Machines Will Be More Literate Than Many Humans in 10 Years

A global campaign has dedicated itself to bringing awareness that machines are getting more literate, while human literacy rates remain stagnant.

Chris Wiltz

March 20, 2017

4 Min Read
Machines Will Be More Literate Than Many Humans in 10 Years

Are Siri, Cortana, and Alexa going to be more literate than humans?

Anyone excited about the recent advancements in artificial intelligence (AI) and machine learning should also be concerned about human literacy as well. That's according to Protect Literacy, a global campaign, backed by education company Pearson, aimed at creating awareness and fighting against illiteracy.

Project Literacy, which has been raising awareness for its cause at SXSW 2017, recently released a report, “2027: Human vs. Machine Literacy,” that projects machines powered by AI and voice recognition will surpass the literacy levels of one in seven American adults in the next 10 years. “While these systems currently have a much shallower understanding of language than people do, they can already perform tasks similar to [a] simple text search task...exceeding the abilities of millions of people who are nonliterate,” Kate James, Project Literacy spokesperson and Chief Corporate Affairs and Global Marketing Officer at Pearson, wrote in the report. In light of this the organization is calling for “society to commit to upgrading its people at the same rate as upgrading its technology, so that by 2030 no child is born at risk of poor literacy.”

Compiling a variety of studies and reports, Project Literacy has highlighted some key findings:

According to the National National Centre for Education Statistics machine literacy has already exceeded the literacy abilities of the estimated 3% of non-literate adults in the US.

Comparing demographic data from the Global Developer Population and Demographic Study 2016 v2 and the 2015 Digest of Education Statistics finds there are more software engineers in the U.S. than school teachers, “We are focusing so much on teaching algorithms and AI to be better at language that we are forgetting that 50% of adults cannot read a book written at an eighth grade level,” Project Literacy said in a statement.

Research done by Business Insider reveals that 32 million Americans cannot currently read a road sign. Yet at the same time there are 10 million self-driving cars predicted to be on the roads by 2020. (One could argue this will further eliminate the need for literacy, but that is debatable.)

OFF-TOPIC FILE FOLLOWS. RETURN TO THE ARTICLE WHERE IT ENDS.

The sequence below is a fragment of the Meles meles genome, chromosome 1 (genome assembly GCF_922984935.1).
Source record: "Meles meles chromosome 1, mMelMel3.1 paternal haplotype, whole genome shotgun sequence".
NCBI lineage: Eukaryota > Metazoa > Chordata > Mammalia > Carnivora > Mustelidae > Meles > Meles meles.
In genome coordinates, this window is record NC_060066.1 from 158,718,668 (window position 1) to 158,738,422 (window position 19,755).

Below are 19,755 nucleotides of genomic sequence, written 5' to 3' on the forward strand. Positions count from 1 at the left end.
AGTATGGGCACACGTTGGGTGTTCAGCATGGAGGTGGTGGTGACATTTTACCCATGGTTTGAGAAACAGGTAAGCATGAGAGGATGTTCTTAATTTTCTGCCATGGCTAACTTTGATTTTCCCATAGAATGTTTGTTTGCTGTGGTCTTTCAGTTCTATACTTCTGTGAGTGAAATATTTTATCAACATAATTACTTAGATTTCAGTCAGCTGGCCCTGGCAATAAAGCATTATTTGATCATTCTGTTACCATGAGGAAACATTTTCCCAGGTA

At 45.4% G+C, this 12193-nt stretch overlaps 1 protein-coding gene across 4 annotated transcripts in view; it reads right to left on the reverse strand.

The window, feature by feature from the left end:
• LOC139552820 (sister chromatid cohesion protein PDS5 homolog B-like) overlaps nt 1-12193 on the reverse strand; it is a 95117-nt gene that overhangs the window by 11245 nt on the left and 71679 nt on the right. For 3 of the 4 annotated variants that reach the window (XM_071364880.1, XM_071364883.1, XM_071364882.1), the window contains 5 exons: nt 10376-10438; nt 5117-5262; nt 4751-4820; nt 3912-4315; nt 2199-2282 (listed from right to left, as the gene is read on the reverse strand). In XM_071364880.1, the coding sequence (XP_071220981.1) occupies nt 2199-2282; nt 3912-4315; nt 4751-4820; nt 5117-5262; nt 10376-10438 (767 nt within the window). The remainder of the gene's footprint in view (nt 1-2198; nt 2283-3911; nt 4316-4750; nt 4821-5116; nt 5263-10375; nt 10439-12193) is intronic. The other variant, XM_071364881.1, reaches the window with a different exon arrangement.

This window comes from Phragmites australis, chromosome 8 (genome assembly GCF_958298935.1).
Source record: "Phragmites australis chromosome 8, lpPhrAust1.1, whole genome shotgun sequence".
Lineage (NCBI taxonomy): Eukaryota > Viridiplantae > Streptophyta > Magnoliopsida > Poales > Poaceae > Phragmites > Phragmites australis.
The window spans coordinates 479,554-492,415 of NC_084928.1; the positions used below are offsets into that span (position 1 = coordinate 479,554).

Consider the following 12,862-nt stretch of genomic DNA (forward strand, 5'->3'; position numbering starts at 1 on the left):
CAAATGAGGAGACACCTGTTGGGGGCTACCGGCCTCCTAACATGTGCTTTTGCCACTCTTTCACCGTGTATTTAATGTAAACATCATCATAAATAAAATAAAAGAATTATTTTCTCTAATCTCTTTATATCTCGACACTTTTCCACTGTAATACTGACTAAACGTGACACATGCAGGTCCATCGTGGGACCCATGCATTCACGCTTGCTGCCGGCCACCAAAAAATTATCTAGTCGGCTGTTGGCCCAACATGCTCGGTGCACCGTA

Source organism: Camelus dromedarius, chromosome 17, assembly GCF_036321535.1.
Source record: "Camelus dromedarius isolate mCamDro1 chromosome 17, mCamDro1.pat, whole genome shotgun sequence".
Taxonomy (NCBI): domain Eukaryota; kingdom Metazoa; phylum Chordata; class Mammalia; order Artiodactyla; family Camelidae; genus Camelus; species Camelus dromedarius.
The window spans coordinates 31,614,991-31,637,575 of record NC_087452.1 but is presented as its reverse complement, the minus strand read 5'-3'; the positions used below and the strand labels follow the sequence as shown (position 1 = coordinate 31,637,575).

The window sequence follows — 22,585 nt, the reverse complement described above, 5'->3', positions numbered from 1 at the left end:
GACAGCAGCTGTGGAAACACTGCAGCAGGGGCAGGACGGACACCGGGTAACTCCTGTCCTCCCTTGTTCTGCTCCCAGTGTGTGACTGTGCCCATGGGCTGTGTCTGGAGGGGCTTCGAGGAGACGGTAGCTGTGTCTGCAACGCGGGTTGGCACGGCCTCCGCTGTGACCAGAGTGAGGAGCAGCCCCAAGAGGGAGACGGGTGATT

Citing research from Venture Scanner, Project Literacy found that in 2015 investment in AI technologies, including natural language processing, speech recognition, and image recognition, reached $47.2 billion. Meanwhile, data on US government spending shows that the 2017 U.S. Federal Education Budget for schools (pre-primary through secondary school) is $40.4 billion.

"Human literacy levels have stalled since 2000. At any time, this would be a cause for concern, when one in ten people worldwide...still cannot read a road sign, a voting form, or a medicine label,” James wrote in the report. “In popular discussion about advances in artificial intelligence, it is easy to be drawn into comparing computers against the, say, the very best chess or Go players that humanity has to offer. But human intelligence and information processing skills – such as reading and writing – are very unevenly distributed, and it is worth paying attention to the needs of millions of people whose abilities are weaker than average.”

In hopes of raising global literacy levels, Project Literacy is launching several case studies around leveraging technology, particularly mobile technology, to combat illiteracy. Project Literacy is partnering with a non-profit organization, Worldreader, on a India-based project called Read to Kids that will target a mobile app at low-income parents with children 6-years-old and younger to deliver content to engage children and their parents.


The organization is also working with the Clinton Foundation to create pilot projects to build evidence that mobile technology can be effective in building pre-literacy skills in children ages 0 to 5. And they are also partnering with the United Nations Educational, Scientific and Cultural Organization (UNESCO) on a joint research project to help understand how to leverage innovations in mobile and other information and communications technologies to promote literacy.

"Our new report highlights the gulf between technological and human progression,” James wrote. “It is predicted that more than two billion smart phones will soon be capable of reading and writing, but 758 million people in the world still lack basic literacy skills and this skills gap is being passed on from generation to generation. It doesn't have to be a zero-sum game – technology has a crucial role to play in the fight against illiteracy.”

Chris Wiltz is the Managing Editor of Design News.  

[Main image source: Pixabay]

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